These questions apply for all kinds of technology decisions including hardware, software, or even social media and social networking technologies.
Business people do not want to spend money on unnecessary or unhelpful technology, yet are often ill advised when they make technology acquisitions or expenditure.
I often see businesses, both large and small, acquire unnecessary or inappropriate technology for which they will never achieve the projected return on investment. Or, even worse, the ROI is based on the capital costs alone without factoring in other costs such as staff time.
New technology is often proposed by someone you know – a friend or family member, or a business acquaintance or sales person.
Here are a few questions I always ask about new technology before acting:
1) What is it and what does it do?
With this question you can find out how much the person recommending it actually understands. If someone can’t explain what the proposed technology is and what it does in plain English be very suspicious. Seek alternative perspectives if they are unable to answer this question in a way that makes sense. I always say – “if you can’t explain it to someone’s grandmother so she can understand what it is and does then you don’t understand it properly yourself”.
2) How does it work?
Don’t be afraid to openly ask “Can you explain to me how it works?” It is similar to the previous question but digs in more on the functions that it can perform and how it does so. Uncovering assumptions – such as that the proposed technology assumes access to high speed broadband – is critical. These assumptions generally add unanticipated cost to implementation of the solution.
This question also uncovers information about potential extra costs. For instance, if an application is hosted in the cloud (a.k.a. software-as-a-service or SaaS) then you will need likely need an extremely reliable and robust internet connection.
3) How does it make or save money for me?
This is an important question. Often the person suggesting technology for your business does not correctly understand its profit model. The revenue model for your business in relation to the new technology needs to be clear, otherwise calculating the payback period is impossible.
4) How long is that payback period?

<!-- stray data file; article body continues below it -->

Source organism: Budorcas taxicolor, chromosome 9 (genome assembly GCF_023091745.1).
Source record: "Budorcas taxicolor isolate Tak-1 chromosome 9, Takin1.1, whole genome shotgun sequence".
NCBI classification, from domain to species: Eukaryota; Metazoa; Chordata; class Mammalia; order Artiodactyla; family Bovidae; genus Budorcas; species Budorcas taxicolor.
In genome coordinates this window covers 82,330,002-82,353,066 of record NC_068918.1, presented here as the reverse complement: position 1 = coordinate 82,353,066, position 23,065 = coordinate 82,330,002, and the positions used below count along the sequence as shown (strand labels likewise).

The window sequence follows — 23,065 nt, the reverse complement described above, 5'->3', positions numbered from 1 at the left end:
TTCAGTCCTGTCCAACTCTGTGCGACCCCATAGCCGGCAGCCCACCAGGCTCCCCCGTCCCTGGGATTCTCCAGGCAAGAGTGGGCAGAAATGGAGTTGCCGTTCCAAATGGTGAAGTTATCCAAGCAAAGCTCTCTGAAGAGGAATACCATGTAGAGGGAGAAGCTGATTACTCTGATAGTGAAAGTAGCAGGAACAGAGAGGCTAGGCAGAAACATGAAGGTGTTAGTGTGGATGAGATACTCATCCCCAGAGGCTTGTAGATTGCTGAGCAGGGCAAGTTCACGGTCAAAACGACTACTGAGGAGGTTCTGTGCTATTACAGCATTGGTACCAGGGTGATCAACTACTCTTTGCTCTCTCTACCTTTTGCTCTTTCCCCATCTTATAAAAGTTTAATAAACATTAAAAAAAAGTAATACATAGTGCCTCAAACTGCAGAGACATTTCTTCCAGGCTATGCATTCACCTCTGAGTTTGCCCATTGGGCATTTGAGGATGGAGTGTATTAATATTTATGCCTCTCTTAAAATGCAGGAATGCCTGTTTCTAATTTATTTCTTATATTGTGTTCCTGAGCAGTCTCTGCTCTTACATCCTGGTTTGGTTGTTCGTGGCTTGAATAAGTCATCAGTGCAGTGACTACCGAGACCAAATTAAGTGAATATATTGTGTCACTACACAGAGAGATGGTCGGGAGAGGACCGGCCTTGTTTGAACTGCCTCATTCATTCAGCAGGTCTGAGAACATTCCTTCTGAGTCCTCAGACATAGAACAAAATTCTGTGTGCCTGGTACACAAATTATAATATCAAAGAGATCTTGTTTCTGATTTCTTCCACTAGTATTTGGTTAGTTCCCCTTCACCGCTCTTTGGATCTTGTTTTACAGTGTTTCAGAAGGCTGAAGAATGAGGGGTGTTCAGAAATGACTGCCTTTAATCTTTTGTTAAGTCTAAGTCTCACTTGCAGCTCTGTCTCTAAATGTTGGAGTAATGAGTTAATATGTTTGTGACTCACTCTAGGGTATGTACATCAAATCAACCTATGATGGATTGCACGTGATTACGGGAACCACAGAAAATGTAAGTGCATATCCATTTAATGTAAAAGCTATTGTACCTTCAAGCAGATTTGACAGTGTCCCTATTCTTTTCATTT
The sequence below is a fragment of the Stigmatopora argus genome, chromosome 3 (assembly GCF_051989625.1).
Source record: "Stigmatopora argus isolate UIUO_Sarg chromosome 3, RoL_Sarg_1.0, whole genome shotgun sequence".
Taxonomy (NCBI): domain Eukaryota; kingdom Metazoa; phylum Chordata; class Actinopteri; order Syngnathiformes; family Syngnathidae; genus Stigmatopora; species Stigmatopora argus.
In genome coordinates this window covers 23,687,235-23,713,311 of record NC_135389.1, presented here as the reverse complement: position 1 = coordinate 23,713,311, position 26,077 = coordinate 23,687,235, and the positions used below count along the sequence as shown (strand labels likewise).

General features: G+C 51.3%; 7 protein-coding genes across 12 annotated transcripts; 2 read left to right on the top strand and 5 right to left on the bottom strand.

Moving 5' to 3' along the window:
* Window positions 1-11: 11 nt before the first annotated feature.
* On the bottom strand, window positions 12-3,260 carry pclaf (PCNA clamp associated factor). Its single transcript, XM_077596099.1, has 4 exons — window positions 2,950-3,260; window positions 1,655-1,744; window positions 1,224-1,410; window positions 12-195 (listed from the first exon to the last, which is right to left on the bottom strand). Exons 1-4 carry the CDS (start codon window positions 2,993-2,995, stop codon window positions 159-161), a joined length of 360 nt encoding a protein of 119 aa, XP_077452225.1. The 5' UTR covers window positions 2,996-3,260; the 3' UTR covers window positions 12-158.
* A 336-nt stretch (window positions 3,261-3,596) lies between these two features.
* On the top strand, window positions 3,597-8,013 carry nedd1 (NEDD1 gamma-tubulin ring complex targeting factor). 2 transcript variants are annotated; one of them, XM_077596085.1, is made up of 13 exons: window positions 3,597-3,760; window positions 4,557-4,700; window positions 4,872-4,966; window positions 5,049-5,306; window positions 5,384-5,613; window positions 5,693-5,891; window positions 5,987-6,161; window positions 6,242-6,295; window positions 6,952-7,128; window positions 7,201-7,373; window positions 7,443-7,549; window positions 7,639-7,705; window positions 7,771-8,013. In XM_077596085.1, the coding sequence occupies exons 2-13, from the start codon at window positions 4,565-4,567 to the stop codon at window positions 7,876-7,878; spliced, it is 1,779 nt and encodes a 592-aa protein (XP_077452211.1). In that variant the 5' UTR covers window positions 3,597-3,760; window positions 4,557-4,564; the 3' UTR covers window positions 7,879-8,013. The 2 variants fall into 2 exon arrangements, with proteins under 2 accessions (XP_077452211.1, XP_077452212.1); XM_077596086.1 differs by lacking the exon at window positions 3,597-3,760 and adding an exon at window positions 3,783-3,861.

Strong and confident off-the-cuff answers to this question are invariably wrong. A sensible answer to this question will depend upon a number of variables, some of which are particular to your business, time and place. I have seen more dodgy payback assertions than I’ve had baked dinners. It’s worth digging into this question and doing a proper ROI analysis.
5) What are the indirect costs of this technology?
Often the focus is on the capital cost of the technology and little consideration is given to the total cost of ownership during the life of the asset. Indirect costs include:
External costs: hardware and software maintenance (a good rule of thumb is 20% of original capital cost annually adjusted for CPI), additional support, ongoing minor enhancement requirements
Internal costs: this is usually the cost of time for staff to look after or use the technology; sometimes the technology adds new tasks that must be considered & often these tasks require some level of technical skill; also often overlooked is the possibility that you will need to take on new staff to run the technology
6) How updateable is this technology?
This is a big question. If there are improvements in the technology will you have to buy a new model or can the existing model be upgraded? Given how fast technology innovation cycles move these days, being able to upgrade or expand the technology is key to having a decent useful life for the asset.
7) Who else uses it & how do they use it?
If nobody else is using the technology yet then there needs to be compelling answers to all of the other questions. Further, if there are no other local users (i.e. in your country) then the support infrastructure might not be there ready to offer effective support. There is nothing worse than the support help phone line being in a timezone that is opposite to your own.
The few times that I have implemented either a beta version or version 1 of a technology in business there was a bad outcome due a variety of problems. Usually this manifested itself in the form of cost and time overruns on the project. Consequently, unless there is an extremely compelling business driver, I tend to avoid betas or version 1 of anything.